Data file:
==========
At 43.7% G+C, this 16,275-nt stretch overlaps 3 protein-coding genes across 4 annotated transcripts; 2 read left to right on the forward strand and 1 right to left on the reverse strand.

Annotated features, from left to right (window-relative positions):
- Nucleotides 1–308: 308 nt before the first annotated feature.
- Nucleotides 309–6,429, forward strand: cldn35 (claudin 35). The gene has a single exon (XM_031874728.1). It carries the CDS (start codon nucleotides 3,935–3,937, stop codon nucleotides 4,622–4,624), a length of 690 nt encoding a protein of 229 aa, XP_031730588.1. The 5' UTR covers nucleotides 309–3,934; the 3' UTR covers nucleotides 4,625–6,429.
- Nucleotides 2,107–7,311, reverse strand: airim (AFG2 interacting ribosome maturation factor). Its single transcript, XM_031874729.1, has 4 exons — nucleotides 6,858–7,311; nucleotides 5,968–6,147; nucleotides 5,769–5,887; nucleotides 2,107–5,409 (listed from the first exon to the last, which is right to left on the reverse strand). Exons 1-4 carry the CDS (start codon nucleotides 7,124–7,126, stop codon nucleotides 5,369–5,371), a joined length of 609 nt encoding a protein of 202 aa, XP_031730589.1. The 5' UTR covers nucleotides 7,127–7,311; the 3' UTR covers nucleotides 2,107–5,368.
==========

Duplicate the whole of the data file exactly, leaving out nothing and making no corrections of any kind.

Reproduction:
At 43.7% G+C, this 16,275-nt stretch overlaps 3 protein-coding genes across 4 annotated transcripts; 2 read left to right on the forward strand and 1 right to left on the reverse strand.

Annotated features, from left to right (window-relative positions):
- Nucleotides 1–308: 308 nt before the first annotated feature.
- Nucleotides 309–6,429, forward strand: cldn35 (claudin 35). The gene has a single exon (XM_031874728.1). It carries the CDS (start codon nucleotides 3,935–3,937, stop codon nucleotides 4,622–4,624), a length of 690 nt encoding a protein of 229 aa, XP_031730588.1. The 5' UTR covers nucleotides 309–3,934; the 3' UTR covers nucleotides 4,625–6,429.
- Nucleotides 2,107–7,311, reverse strand: airim (AFG2 interacting ribosome maturation factor). Its single transcript, XM_031874729.1, has 4 exons — nucleotides 6,858–7,311; nucleotides 5,968–6,147; nucleotides 5,769–5,887; nucleotides 2,107–5,409 (listed from the first exon to the last, which is right to left on the reverse strand). Exons 1-4 carry the CDS (start codon nucleotides 7,124–7,126, stop codon nucleotides 5,369–5,371), a joined length of 609 nt encoding a protein of 202 aa, XP_031730589.1. The 5' UTR covers nucleotides 7,127–7,311; the 3' UTR covers nucleotides 2,107–5,368.